§ Sir DONALD MACLEAN
May I ask the Leader of the House a question with regard to the Motion which stands in his name as to the suspension of the Eleven o'Clock Rule to-night? If, as is generally anticipated, a large number of the Members wish to take part in this Debate, will he press the extension of the time so far as to bring all the stages of these two Bills to a conclusion, or, in view of what may happen, will he just ask the House to sit, say, till twelve o'clock, and then if it is necessary take another day?
§ Mr. BONAR LAW
As I indicated last week, the Government will be in the hands of the House in this matter, which will be in charge of my right hon. Friend the Prime Minister himself. We have no desire to use pressure to compel the House to come to a decision on a matter so vital, but if we do not there will be great inconvenience, especially as to-morrow so many Members will be away seeing the Fleet, and I do not know when we shall have another opportunity. It is a matter entirely for the House to decide.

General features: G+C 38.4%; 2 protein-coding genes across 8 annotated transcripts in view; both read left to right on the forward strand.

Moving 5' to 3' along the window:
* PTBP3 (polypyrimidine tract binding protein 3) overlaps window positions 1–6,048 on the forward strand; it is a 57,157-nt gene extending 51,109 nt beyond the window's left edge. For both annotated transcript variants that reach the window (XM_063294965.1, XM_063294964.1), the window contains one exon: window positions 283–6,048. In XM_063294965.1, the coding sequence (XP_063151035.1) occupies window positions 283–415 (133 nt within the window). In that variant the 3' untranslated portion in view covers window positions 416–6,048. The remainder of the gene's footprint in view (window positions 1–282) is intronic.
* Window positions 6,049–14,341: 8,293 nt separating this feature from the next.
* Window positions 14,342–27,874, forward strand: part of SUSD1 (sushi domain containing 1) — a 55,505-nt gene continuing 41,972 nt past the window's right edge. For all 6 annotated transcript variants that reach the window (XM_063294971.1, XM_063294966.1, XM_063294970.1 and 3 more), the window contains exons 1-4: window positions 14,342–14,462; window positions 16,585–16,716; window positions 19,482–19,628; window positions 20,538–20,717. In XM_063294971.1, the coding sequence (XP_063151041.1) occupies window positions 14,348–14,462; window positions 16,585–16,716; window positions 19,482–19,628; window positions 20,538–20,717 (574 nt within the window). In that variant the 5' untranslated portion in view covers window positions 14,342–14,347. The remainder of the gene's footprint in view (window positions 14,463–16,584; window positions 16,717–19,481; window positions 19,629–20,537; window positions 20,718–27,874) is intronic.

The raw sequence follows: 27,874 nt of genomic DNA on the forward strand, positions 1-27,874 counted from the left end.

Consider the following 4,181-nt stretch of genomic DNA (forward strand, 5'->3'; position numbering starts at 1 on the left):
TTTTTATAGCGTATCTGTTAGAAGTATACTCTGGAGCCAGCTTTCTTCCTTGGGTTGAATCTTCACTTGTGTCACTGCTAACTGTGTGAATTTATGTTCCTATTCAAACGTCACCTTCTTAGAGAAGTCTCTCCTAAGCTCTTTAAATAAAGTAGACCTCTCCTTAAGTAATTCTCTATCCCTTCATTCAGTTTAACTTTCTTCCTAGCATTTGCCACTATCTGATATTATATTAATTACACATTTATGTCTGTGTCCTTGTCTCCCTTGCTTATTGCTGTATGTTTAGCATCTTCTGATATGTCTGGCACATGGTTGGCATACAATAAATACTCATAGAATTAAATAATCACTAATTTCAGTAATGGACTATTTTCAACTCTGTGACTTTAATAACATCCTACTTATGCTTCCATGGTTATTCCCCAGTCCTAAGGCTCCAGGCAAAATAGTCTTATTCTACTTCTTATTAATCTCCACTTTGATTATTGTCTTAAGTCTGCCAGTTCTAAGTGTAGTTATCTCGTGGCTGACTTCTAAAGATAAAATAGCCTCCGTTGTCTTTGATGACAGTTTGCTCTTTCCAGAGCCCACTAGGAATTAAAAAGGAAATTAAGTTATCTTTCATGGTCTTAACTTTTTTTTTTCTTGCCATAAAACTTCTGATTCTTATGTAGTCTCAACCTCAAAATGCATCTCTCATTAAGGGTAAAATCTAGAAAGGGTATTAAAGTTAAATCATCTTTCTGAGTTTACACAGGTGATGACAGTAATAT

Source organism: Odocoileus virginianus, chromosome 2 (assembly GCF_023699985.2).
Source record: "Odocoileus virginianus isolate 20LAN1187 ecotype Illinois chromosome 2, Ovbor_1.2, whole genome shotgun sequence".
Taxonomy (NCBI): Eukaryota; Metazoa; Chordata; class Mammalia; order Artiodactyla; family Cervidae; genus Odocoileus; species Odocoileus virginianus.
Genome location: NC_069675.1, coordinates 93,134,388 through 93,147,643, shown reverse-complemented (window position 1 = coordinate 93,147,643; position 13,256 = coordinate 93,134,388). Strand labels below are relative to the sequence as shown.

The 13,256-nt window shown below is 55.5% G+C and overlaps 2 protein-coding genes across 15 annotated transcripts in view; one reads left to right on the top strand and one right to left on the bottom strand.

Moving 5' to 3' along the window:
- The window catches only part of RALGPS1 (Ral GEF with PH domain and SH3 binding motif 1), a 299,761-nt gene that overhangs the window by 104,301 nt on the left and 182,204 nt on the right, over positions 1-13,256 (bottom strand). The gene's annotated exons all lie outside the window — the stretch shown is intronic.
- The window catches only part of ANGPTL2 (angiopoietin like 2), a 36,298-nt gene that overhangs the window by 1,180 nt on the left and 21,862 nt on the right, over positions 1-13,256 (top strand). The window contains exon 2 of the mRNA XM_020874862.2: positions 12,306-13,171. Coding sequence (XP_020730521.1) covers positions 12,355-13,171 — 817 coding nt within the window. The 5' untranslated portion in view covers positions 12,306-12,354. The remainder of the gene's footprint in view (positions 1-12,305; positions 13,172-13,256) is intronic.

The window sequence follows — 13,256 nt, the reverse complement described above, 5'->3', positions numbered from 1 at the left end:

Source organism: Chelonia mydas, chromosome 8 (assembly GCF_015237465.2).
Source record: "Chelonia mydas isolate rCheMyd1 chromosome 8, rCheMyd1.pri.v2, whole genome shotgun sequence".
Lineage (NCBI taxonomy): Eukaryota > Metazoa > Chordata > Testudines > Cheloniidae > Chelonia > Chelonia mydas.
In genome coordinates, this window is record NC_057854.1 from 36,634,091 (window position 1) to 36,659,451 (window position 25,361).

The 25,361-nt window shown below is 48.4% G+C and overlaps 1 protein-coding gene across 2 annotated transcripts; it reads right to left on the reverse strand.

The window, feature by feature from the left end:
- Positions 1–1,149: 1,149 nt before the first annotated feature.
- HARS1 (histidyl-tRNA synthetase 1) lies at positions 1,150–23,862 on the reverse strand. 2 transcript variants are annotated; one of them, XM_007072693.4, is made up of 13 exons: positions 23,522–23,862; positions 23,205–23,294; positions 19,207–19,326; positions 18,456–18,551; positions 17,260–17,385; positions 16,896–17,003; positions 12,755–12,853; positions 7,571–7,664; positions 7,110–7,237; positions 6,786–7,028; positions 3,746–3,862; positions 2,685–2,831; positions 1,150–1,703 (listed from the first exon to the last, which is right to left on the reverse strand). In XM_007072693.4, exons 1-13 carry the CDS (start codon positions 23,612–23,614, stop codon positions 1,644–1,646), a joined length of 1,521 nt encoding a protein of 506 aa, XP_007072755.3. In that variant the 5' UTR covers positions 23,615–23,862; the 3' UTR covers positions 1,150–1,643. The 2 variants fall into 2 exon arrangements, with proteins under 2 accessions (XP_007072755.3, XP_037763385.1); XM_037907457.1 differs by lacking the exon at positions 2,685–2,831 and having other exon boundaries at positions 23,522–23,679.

That the Proceedings on the Treaty of Peace Bill and the Anglo-French Treaty (Defence of France) Bill be exempted at this day's Sitting from the provisions of the Standing Order (Sittings of the House)."—[Mr. Bonar Law.]